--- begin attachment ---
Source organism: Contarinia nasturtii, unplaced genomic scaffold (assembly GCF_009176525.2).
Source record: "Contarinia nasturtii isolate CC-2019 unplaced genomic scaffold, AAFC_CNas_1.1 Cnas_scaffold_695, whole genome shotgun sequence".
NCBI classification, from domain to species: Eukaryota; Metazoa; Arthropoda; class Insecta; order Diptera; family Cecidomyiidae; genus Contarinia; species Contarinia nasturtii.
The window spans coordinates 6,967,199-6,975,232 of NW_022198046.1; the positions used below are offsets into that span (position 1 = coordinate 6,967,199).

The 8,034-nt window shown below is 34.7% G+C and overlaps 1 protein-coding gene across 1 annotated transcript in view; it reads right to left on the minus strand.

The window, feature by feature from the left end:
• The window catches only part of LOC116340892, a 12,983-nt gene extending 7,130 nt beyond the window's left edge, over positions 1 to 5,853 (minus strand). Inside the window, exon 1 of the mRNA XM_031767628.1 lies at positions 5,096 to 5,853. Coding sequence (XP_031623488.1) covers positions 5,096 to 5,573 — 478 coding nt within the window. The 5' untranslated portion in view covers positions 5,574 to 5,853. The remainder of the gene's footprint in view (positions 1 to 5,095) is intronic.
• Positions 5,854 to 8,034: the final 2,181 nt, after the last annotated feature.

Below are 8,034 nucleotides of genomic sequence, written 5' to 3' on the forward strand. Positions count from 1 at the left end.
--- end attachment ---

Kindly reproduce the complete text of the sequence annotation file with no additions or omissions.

Source organism: Contarinia nasturtii, unplaced genomic scaffold (assembly GCF_009176525.2).
Source record: "Contarinia nasturtii isolate CC-2019 unplaced genomic scaffold, AAFC_CNas_1.1 Cnas_scaffold_695, whole genome shotgun sequence".
NCBI classification, from domain to species: Eukaryota; Metazoa; Arthropoda; class Insecta; order Diptera; family Cecidomyiidae; genus Contarinia; species Contarinia nasturtii.
The window spans coordinates 6,967,199-6,975,232 of NW_022198046.1; the positions used below are offsets into that span (position 1 = coordinate 6,967,199).

The 8,034-nt window shown below is 34.7% G+C and overlaps 1 protein-coding gene across 1 annotated transcript in view; it reads right to left on the minus strand.

The window, feature by feature from the left end:
• The window catches only part of LOC116340892, a 12,983-nt gene extending 7,130 nt beyond the window's left edge, over positions 1 to 5,853 (minus strand). Inside the window, exon 1 of the mRNA XM_031767628.1 lies at positions 5,096 to 5,853. Coding sequence (XP_031623488.1) covers positions 5,096 to 5,573 — 478 coding nt within the window. The 5' untranslated portion in view covers positions 5,574 to 5,853. The remainder of the gene's footprint in view (positions 1 to 5,095) is intronic.
• Positions 5,854 to 8,034: the final 2,181 nt, after the last annotated feature.

Below are 8,034 nucleotides of genomic sequence, written 5' to 3' on the forward strand. Positions count from 1 at the left end.